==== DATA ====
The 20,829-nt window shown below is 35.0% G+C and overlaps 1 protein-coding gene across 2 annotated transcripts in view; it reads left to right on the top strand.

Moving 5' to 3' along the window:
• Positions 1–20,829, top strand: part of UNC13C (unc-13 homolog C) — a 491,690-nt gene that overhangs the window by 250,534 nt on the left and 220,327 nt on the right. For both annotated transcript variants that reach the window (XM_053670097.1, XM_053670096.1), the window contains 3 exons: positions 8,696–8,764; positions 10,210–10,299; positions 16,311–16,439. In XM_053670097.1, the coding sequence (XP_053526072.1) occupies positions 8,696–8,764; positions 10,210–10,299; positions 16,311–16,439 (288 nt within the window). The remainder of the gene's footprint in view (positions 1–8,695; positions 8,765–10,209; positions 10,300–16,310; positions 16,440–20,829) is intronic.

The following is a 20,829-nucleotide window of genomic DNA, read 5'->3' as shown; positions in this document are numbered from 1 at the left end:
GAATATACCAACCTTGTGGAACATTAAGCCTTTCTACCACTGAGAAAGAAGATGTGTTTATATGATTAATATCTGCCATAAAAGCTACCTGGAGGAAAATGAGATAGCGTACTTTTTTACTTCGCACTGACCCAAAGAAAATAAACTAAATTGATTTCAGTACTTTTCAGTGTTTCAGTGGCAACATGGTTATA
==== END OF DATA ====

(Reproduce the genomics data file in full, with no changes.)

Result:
The 20,829-nt window shown below is 35.0% G+C and overlaps 1 protein-coding gene across 2 annotated transcripts in view; it reads left to right on the top strand.

Moving 5' to 3' along the window:
• Positions 1–20,829, top strand: part of UNC13C (unc-13 homolog C) — a 491,690-nt gene that overhangs the window by 250,534 nt on the left and 220,327 nt on the right. For both annotated transcript variants that reach the window (XM_053670097.1, XM_053670096.1), the window contains 3 exons: positions 8,696–8,764; positions 10,210–10,299; positions 16,311–16,439. In XM_053670097.1, the coding sequence (XP_053526072.1) occupies positions 8,696–8,764; positions 10,210–10,299; positions 16,311–16,439 (288 nt within the window). The remainder of the gene's footprint in view (positions 1–8,695; positions 8,765–10,209; positions 10,300–16,310; positions 16,440–20,829) is intronic.

The following is a 20,829-nucleotide window of genomic DNA, read 5'->3' as shown; positions in this document are numbered from 1 at the left end:
GAATATACCAACCTTGTGGAACATTAAGCCTTTCTACCACTGAGAAAGAAGATGTGTTTATATGATTAATATCTGCCATAAAAGCTACCTGGAGGAAAATGAGATAGCGTACTTTTTTACTTCGCACTGACCCAAAGAAAATAAACTAAATTGATTTCAGTACTTTTCAGTGTTTCAGTGGCAACATGGTTATA